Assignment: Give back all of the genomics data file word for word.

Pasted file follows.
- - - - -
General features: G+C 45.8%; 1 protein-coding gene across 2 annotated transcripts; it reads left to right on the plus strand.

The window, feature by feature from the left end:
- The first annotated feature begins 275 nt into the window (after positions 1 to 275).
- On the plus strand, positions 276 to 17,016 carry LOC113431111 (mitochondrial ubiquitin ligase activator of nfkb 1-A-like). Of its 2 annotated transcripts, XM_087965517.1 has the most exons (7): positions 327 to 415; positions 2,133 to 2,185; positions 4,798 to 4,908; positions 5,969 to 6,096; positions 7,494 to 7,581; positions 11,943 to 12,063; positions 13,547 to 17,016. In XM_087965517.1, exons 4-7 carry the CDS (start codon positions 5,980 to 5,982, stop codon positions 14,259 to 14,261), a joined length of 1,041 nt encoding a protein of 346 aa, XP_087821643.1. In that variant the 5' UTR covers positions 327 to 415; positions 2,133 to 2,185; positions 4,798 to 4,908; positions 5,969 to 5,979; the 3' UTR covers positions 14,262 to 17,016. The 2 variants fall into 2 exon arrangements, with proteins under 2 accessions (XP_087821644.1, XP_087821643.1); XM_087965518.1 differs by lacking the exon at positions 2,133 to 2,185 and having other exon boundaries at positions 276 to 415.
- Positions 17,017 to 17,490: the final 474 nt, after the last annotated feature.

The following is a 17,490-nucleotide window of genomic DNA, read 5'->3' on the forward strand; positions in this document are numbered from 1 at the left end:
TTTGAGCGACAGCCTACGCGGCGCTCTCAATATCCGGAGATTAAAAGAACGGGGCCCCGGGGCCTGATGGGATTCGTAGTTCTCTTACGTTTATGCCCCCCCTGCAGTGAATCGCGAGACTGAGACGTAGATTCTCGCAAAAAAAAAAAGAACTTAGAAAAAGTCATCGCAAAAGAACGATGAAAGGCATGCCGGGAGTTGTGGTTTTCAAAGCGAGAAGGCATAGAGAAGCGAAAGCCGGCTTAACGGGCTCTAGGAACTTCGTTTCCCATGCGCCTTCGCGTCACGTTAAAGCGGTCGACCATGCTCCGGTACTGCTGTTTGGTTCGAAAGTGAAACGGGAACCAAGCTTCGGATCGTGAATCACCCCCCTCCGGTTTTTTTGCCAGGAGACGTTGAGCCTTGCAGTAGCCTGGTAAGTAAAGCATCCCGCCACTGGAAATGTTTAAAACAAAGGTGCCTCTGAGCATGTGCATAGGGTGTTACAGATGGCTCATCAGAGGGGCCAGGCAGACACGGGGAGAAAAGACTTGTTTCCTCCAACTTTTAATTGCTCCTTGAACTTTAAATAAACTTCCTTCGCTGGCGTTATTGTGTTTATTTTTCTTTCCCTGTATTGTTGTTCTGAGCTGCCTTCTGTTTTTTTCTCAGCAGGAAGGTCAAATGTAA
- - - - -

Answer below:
General features: G+C 45.8%; 1 protein-coding gene across 2 annotated transcripts; it reads left to right on the plus strand.

The window, feature by feature from the left end:
- The first annotated feature begins 275 nt into the window (after positions 1 to 275).
- On the plus strand, positions 276 to 17,016 carry LOC113431111 (mitochondrial ubiquitin ligase activator of nfkb 1-A-like). Of its 2 annotated transcripts, XM_087965517.1 has the most exons (7): positions 327 to 415; positions 2,133 to 2,185; positions 4,798 to 4,908; positions 5,969 to 6,096; positions 7,494 to 7,581; positions 11,943 to 12,063; positions 13,547 to 17,016. In XM_087965517.1, exons 4-7 carry the CDS (start codon positions 5,980 to 5,982, stop codon positions 14,259 to 14,261), a joined length of 1,041 nt encoding a protein of 346 aa, XP_087821643.1. In that variant the 5' UTR covers positions 327 to 415; positions 2,133 to 2,185; positions 4,798 to 4,908; positions 5,969 to 5,979; the 3' UTR covers positions 14,262 to 17,016. The 2 variants fall into 2 exon arrangements, with proteins under 2 accessions (XP_087821644.1, XP_087821643.1); XM_087965518.1 differs by lacking the exon at positions 2,133 to 2,185 and having other exon boundaries at positions 276 to 415.
- Positions 17,017 to 17,490: the final 474 nt, after the last annotated feature.

The following is a 17,490-nucleotide window of genomic DNA, read 5'->3' on the forward strand; positions in this document are numbered from 1 at the left end:
TTTGAGCGACAGCCTACGCGGCGCTCTCAATATCCGGAGATTAAAAGAACGGGGCCCCGGGGCCTGATGGGATTCGTAGTTCTCTTACGTTTATGCCCCCCCTGCAGTGAATCGCGAGACTGAGACGTAGATTCTCGCAAAAAAAAAAAGAACTTAGAAAAAGTCATCGCAAAAGAACGATGAAAGGCATGCCGGGAGTTGTGGTTTTCAAAGCGAGAAGGCATAGAGAAGCGAAAGCCGGCTTAACGGGCTCTAGGAACTTCGTTTCCCATGCGCCTTCGCGTCACGTTAAAGCGGTCGACCATGCTCCGGTACTGCTGTTTGGTTCGAAAGTGAAACGGGAACCAAGCTTCGGATCGTGAATCACCCCCCTCCGGTTTTTTTGCCAGGAGACGTTGAGCCTTGCAGTAGCCTGGTAAGTAAAGCATCCCGCCACTGGAAATGTTTAAAACAAAGGTGCCTCTGAGCATGTGCATAGGGTGTTACAGATGGCTCATCAGAGGGGCCAGGCAGACACGGGGAGAAAAGACTTGTTTCCTCCAACTTTTAATTGCTCCTTGAACTTTAAATAAACTTCCTTCGCTGGCGTTATTGTGTTTATTTTTCTTTCCCTGTATTGTTGTTCTGAGCTGCCTTCTGTTTTTTTCTCAGCAGGAAGGTCAAATGTAA